European Commission opens single market for mobile TV services
Wednesday, July 18th, 2007

Today, the European Commission announced that it has adopted a strategy favouring the take-up of mobile TV across the 27 EU Member States. The Commission urges Member States and industry to facilitate and accelerate the deployment of mobile TV across Europe and to encourage the use of DVB-H as the single European standard for mobile TV.

“Mobile broadcasting is a tremendous opportunity for Europe to maintain and expand its leadership in mobile technology and audiovisual services,” said Viviane Reding, EU Commissioner for the Information Society and Media. “Europe is today at a crossroads. We can either take the lead globally – as we did for mobile telephony based on the GSM standard developed by the European industry – or allow other regions take the lion’s share of the promising mobile TV market. ‘Wait-and-see’ is not an option. The time has come for Europe’s industry and governments to switch on to mobile TV.”

Up to now, the introduction and take-up of mobile TV in the EU has been slow while Europe’s competitors have progressed significantly. Unless Europe takes concrete action immediately, says the Commission, it risks losing its competitive edge. For example, the mobile TV penetration rate of South Korea, Asia’s most developed mobile TV market, is close to 10%. Yet penetration in Italy, the EU’s most advanced market, is still less than 1%.

Three key success factors have been identified by the Commission for mobile TV take-up:

Standards/interoperability: The Commission will promote consensus around a common standard, to reduce market fragmentation caused by multiple technical options for mobile TV transmission. Currently, the Commission believs DVB-H technology is the strongest contender for future mobile TV, with successful commercial launches and trials in 18 European countries, and increasingly worldwide.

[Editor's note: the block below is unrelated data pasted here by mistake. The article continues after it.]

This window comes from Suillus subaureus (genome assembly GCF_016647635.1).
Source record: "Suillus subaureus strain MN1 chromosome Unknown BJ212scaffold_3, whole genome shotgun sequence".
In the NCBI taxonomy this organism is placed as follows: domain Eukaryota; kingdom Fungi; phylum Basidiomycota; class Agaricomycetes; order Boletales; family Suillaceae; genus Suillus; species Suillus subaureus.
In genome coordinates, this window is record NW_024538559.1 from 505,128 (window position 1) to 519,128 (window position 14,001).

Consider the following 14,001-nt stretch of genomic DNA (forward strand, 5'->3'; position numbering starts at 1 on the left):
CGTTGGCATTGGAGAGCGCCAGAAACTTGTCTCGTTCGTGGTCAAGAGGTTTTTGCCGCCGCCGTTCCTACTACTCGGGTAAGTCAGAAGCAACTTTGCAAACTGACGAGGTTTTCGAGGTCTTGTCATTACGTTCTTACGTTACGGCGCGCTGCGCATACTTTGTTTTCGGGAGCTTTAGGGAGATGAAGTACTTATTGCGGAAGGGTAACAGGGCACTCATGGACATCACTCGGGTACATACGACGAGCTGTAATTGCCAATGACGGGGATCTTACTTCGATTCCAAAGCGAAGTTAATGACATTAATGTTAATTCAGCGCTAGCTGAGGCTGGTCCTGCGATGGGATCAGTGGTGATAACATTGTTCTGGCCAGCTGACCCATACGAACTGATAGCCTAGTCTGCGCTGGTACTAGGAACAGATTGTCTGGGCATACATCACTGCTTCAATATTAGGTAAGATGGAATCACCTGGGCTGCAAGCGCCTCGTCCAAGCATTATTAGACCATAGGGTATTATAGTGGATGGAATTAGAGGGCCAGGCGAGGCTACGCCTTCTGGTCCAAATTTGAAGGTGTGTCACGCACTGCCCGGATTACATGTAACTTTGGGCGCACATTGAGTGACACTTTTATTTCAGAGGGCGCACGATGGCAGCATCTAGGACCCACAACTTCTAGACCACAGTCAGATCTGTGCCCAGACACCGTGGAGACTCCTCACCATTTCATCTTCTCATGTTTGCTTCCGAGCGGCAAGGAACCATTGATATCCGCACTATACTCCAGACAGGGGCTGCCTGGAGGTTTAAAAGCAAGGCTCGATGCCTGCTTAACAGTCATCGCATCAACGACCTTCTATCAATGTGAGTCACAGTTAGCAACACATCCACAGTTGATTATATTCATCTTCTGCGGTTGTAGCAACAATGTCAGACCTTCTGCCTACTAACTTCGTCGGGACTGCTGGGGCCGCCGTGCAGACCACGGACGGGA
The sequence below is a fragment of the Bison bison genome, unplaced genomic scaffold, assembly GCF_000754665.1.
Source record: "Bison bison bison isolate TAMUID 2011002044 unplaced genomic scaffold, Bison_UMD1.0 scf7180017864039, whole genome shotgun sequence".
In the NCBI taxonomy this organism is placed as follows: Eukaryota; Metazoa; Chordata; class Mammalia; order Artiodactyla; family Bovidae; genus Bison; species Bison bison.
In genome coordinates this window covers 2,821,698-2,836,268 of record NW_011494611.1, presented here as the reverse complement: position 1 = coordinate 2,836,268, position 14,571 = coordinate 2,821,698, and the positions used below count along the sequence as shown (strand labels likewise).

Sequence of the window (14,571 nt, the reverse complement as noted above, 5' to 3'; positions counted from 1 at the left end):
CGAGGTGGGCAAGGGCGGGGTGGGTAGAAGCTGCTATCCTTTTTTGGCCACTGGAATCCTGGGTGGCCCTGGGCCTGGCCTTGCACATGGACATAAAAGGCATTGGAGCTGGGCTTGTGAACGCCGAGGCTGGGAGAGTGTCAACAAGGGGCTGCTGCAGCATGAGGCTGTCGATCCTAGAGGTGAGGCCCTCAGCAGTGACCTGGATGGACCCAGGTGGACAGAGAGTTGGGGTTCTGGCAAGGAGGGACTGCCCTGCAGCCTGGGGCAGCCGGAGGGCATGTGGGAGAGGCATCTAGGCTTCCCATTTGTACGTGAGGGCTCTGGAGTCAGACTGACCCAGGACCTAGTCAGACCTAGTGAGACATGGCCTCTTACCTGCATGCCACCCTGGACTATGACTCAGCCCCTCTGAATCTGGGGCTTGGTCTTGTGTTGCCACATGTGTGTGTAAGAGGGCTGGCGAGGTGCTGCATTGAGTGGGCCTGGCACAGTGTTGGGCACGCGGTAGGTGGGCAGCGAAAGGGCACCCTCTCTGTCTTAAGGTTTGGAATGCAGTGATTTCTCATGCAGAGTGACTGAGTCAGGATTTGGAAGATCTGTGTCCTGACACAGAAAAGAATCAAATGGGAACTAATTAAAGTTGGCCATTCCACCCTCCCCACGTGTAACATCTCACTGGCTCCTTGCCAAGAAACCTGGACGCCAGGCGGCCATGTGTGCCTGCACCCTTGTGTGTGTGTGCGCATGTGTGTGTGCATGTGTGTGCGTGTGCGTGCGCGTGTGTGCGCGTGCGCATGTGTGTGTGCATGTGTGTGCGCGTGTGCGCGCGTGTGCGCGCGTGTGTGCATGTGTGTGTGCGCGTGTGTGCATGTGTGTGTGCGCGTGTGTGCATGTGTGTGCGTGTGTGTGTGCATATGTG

Spectrum: The Commission calls upon Member States to make spectrum available for mobile broadcasting as quickly as possible, including in the UHF band (470-862 MHz) as it becomes available following the switch from analolgue to digital TV broadcasting. The Commission has also initiated the opening to mobile TV services of another frequency band, the so-called L-band (1452-1492 MHz) as a fallback solution.
A favourable regulatory environment: National approaches to regulating mobile TV vary considerably at the moment. This generates regulatory uncertainty across the EU. The Commission considers that mobile TV is a nascent service and as such should benefit from “light touch” regulation. It will organise an exchange of best practice and provide guidance for a coherent framework for mobile TV authorisation regimes.
Response from the EBU

In response, the European Broadcasting Union (EBU) today welcomed the Commission’s efforts to foster the development of a new mode of TV delivery across Europe and ensure interoperability and competitiveness of receiving devices. It also emphasized the support that public broadcasters give to new digital services, such as mobile television.

The EBU says it appreciates that the Commission’s Communication does not mandate a single standard for Mobile TV, and encourages it to follow its recommended principle of technological neutrality, i.e. any one technology should not be favoured over another.

Public broadcasters, says the EBU, believe that the pace of technological development precludes the adoption of any one standard for mobile broadcasting at this stage. They furthermore believe that it should be up to businesses to define attractive business models that will entice consumers to opt for the standard they like best.

Commenting on the newly published proposal the president of the EBU, Fritz Pleitgen (ARD/WDR), said “Technology alone will not decide the future of mobile TV. New devices will not be attractive unless they can show what the audience wants to see.” He stressed the fact that, “Europe’s audiences want outstanding content on all significant platforms. The unique, valuable and diverse content which Europe’s public broadcasters produce is a vital part of that offering.”

(Sources: European Commission/EBU)